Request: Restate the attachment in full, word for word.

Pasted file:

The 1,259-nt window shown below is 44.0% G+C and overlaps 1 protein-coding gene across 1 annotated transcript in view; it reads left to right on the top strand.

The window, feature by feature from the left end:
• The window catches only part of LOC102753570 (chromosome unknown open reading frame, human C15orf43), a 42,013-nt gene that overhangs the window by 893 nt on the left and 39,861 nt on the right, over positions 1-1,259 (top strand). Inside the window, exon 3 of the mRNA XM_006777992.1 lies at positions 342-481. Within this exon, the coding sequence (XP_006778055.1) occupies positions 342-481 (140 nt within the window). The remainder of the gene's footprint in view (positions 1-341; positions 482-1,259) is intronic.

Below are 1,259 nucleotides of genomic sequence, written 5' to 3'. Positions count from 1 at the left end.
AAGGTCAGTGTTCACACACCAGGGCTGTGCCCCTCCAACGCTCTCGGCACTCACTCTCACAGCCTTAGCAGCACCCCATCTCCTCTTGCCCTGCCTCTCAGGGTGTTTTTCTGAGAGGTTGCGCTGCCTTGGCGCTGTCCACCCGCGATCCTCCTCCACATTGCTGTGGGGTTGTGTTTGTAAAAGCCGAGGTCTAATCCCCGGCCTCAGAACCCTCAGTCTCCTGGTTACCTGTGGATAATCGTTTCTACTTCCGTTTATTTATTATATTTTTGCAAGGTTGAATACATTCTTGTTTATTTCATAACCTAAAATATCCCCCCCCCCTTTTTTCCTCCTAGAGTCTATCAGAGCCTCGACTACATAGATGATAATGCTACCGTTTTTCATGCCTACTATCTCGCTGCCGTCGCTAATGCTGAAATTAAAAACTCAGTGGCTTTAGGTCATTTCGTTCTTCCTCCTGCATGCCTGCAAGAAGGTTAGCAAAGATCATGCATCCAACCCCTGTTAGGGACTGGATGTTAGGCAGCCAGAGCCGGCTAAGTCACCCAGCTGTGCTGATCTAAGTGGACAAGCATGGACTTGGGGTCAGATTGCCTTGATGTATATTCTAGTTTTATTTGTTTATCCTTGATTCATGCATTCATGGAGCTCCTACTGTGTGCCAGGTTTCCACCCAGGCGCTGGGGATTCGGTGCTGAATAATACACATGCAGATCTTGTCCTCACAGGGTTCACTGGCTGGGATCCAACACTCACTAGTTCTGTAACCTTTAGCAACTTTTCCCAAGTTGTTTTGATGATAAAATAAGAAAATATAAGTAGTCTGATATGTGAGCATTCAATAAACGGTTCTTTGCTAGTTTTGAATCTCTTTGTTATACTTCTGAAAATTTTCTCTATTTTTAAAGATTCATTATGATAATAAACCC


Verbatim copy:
The 1,259-nt window shown below is 44.0% G+C and overlaps 1 protein-coding gene across 1 annotated transcript in view; it reads left to right on the top strand.

The window, feature by feature from the left end:
• The window catches only part of LOC102753570 (chromosome unknown open reading frame, human C15orf43), a 42,013-nt gene that overhangs the window by 893 nt on the left and 39,861 nt on the right, over positions 1-1,259 (top strand). Inside the window, exon 3 of the mRNA XM_006777992.1 lies at positions 342-481. Within this exon, the coding sequence (XP_006778055.1) occupies positions 342-481 (140 nt within the window). The remainder of the gene's footprint in view (positions 1-341; positions 482-1,259) is intronic.

Below are 1,259 nucleotides of genomic sequence, written 5' to 3'. Positions count from 1 at the left end.
AAGGTCAGTGTTCACACACCAGGGCTGTGCCCCTCCAACGCTCTCGGCACTCACTCTCACAGCCTTAGCAGCACCCCATCTCCTCTTGCCCTGCCTCTCAGGGTGTTTTTCTGAGAGGTTGCGCTGCCTTGGCGCTGTCCACCCGCGATCCTCCTCCACATTGCTGTGGGGTTGTGTTTGTAAAAGCCGAGGTCTAATCCCCGGCCTCAGAACCCTCAGTCTCCTGGTTACCTGTGGATAATCGTTTCTACTTCCGTTTATTTATTATATTTTTGCAAGGTTGAATACATTCTTGTTTATTTCATAACCTAAAATATCCCCCCCCCCTTTTTTCCTCCTAGAGTCTATCAGAGCCTCGACTACATAGATGATAATGCTACCGTTTTTCATGCCTACTATCTCGCTGCCGTCGCTAATGCTGAAATTAAAAACTCAGTGGCTTTAGGTCATTTCGTTCTTCCTCCTGCATGCCTGCAAGAAGGTTAGCAAAGATCATGCATCCAACCCCTGTTAGGGACTGGATGTTAGGCAGCCAGAGCCGGCTAAGTCACCCAGCTGTGCTGATCTAAGTGGACAAGCATGGACTTGGGGTCAGATTGCCTTGATGTATATTCTAGTTTTATTTGTTTATCCTTGATTCATGCATTCATGGAGCTCCTACTGTGTGCCAGGTTTCCACCCAGGCGCTGGGGATTCGGTGCTGAATAATACACATGCAGATCTTGTCCTCACAGGGTTCACTGGCTGGGATCCAACACTCACTAGTTCTGTAACCTTTAGCAACTTTTCCCAAGTTGTTTTGATGATAAAATAAGAAAATATAAGTAGTCTGATATGTGAGCATTCAATAAACGGTTCTTTGCTAGTTTTGAATCTCTTTGTTATACTTCTGAAAATTTTCTCTATTTTTAAAGATTCATTATGATAATAAACCC